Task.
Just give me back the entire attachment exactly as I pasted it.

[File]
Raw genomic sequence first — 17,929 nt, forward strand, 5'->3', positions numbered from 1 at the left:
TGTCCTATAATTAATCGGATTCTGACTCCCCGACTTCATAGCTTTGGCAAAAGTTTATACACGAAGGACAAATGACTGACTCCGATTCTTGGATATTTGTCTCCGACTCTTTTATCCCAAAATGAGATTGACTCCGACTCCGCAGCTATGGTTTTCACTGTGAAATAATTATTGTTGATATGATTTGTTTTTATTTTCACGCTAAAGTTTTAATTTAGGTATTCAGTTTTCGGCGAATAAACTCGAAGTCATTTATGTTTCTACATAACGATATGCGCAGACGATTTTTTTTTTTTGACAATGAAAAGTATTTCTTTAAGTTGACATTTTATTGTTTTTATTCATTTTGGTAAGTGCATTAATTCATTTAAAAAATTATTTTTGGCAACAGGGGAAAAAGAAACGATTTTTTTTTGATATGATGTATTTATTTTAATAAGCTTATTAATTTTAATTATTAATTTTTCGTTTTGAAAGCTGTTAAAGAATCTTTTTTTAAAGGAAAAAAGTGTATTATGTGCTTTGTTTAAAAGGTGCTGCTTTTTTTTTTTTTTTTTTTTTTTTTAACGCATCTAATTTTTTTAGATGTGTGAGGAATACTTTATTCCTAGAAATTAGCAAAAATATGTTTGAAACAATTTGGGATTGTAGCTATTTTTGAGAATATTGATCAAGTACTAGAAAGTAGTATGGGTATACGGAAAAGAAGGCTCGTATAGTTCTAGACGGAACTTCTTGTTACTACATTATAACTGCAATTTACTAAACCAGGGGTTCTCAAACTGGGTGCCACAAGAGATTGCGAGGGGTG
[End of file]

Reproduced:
Raw genomic sequence first — 17,929 nt, forward strand, 5'->3', positions numbered from 1 at the left:
TGTCCTATAATTAATCGGATTCTGACTCCCCGACTTCATAGCTTTGGCAAAAGTTTATACACGAAGGACAAATGACTGACTCCGATTCTTGGATATTTGTCTCCGACTCTTTTATCCCAAAATGAGATTGACTCCGACTCCGCAGCTATGGTTTTCACTGTGAAATAATTATTGTTGATATGATTTGTTTTTATTTTCACGCTAAAGTTTTAATTTAGGTATTCAGTTTTCGGCGAATAAACTCGAAGTCATTTATGTTTCTACATAACGATATGCGCAGACGATTTTTTTTTTTTGACAATGAAAAGTATTTCTTTAAGTTGACATTTTATTGTTTTTATTCATTTTGGTAAGTGCATTAATTCATTTAAAAAATTATTTTTGGCAACAGGGGAAAAAGAAACGATTTTTTTTTGATATGATGTATTTATTTTAATAAGCTTATTAATTTTAATTATTAATTTTTCGTTTTGAAAGCTGTTAAAGAATCTTTTTTTAAAGGAAAAAAGTGTATTATGTGCTTTGTTTAAAAGGTGCTGCTTTTTTTTTTTTTTTTTTTTTTTTTAACGCATCTAATTTTTTTAGATGTGTGAGGAATACTTTATTCCTAGAAATTAGCAAAAATATGTTTGAAACAATTTGGGATTGTAGCTATTTTTGAGAATATTGATCAAGTACTAGAAAGTAGTATGGGTATACGGAAAAGAAGGCTCGTATAGTTCTAGACGGAACTTCTTGTTACTACATTATAACTGCAATTTACTAAACCAGGGGTTCTCAAACTGGGTGCCACAAGAGATTGCGAGGGGTG